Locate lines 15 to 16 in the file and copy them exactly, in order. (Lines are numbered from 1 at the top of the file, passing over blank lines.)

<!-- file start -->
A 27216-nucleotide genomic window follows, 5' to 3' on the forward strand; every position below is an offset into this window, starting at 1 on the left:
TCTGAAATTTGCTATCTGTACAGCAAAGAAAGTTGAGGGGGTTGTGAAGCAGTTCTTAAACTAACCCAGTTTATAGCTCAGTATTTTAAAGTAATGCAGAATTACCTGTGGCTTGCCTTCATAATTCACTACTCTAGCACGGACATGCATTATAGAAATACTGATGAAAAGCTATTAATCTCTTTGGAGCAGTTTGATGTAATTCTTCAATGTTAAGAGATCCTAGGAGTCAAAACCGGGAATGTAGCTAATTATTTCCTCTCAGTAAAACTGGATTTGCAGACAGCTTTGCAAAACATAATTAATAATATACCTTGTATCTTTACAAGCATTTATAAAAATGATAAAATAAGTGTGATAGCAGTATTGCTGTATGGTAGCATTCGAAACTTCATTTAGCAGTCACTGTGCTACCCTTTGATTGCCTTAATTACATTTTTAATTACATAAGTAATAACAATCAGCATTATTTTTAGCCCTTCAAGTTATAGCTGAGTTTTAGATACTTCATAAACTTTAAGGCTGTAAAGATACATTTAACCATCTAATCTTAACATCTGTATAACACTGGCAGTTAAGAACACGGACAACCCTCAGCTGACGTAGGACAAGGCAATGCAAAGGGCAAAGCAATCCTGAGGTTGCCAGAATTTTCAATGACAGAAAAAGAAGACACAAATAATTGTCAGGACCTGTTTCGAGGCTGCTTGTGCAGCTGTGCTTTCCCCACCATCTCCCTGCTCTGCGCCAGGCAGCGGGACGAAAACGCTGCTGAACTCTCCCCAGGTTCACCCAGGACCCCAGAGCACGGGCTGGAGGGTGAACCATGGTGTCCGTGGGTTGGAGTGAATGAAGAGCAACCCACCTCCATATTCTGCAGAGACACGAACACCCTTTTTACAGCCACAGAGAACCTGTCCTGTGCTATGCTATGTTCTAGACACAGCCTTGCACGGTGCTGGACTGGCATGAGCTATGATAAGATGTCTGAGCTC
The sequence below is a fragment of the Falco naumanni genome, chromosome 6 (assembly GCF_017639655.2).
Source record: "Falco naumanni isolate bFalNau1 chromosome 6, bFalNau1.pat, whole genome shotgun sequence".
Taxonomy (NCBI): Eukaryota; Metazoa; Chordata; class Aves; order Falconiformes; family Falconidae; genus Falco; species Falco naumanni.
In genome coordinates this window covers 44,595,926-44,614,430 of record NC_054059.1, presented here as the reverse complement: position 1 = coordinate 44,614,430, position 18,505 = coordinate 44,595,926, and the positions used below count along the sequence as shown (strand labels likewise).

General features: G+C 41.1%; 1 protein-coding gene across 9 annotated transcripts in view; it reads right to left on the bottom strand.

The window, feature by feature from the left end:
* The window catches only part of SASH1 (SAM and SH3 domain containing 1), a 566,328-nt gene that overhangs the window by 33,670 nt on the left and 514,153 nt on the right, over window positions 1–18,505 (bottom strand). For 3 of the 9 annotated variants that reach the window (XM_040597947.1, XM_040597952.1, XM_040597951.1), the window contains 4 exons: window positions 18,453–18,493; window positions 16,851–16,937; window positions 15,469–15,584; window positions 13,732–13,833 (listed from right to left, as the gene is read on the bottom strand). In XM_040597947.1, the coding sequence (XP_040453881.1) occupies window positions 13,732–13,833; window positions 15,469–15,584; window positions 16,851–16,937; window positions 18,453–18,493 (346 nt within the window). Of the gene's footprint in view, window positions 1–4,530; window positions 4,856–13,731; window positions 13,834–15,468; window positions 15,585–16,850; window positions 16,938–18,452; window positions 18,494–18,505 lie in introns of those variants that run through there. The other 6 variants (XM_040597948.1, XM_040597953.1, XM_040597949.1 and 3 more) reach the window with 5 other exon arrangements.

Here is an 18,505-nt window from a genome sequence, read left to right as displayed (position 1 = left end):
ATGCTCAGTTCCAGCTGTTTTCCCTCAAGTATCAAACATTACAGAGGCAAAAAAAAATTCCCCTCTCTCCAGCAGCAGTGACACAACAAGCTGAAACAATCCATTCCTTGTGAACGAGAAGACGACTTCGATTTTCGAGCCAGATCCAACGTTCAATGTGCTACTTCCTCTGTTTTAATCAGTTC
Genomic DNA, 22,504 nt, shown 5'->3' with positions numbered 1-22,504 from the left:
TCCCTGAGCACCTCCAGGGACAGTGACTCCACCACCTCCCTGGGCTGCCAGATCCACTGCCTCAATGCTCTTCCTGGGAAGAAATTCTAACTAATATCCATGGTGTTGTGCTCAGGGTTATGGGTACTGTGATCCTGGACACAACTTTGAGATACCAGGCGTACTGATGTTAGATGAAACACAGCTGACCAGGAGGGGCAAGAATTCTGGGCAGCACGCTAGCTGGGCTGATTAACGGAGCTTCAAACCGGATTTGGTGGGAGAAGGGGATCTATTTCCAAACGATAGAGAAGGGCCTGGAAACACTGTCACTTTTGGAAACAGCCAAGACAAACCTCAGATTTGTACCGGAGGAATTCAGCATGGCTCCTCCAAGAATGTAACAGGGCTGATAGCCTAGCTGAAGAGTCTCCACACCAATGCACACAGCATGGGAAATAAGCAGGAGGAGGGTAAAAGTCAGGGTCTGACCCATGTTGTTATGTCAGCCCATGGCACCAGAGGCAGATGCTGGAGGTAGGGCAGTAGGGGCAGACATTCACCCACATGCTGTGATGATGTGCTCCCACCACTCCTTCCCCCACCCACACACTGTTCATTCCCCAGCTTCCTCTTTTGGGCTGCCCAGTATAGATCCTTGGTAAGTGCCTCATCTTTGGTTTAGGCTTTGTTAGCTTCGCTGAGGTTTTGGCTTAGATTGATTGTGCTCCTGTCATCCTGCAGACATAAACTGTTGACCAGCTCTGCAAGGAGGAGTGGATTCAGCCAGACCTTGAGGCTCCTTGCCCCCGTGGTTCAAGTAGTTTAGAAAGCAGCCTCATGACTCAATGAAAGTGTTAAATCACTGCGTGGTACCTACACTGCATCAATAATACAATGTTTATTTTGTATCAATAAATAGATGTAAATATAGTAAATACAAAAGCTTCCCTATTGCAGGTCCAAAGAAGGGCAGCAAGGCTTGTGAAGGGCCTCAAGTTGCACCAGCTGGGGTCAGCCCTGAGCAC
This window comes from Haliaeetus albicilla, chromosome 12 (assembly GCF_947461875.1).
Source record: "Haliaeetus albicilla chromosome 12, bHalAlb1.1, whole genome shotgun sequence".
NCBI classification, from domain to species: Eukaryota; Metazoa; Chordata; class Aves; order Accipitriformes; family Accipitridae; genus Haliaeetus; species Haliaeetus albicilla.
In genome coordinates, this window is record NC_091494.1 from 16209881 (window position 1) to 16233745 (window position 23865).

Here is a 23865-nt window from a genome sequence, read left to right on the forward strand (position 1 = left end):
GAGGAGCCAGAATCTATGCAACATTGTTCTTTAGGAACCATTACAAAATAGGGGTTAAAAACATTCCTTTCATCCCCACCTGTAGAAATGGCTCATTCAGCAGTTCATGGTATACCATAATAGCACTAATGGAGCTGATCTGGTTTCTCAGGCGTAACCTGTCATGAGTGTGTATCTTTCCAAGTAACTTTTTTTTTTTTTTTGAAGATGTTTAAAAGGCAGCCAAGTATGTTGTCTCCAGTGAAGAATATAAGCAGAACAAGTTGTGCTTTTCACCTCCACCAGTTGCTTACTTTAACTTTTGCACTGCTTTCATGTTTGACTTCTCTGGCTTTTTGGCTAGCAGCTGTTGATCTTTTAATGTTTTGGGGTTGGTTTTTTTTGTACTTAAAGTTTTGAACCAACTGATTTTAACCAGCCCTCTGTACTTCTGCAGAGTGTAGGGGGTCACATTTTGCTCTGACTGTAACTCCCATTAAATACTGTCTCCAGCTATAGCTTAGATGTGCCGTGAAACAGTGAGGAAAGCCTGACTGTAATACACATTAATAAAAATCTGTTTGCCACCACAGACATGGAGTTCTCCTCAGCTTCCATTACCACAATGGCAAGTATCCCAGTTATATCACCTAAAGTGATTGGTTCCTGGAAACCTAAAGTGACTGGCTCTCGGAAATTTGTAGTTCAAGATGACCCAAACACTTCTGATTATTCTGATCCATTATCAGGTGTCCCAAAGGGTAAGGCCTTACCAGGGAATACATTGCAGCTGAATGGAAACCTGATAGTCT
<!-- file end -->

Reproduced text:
Source record: "Haliaeetus albicilla chromosome 12, bHalAlb1.1, whole genome shotgun sequence".
NCBI classification, from domain to species: Eukaryota; Metazoa; Chordata; class Aves; order Accipitriformes; family Accipitridae; genus Haliaeetus; species Haliaeetus albicilla.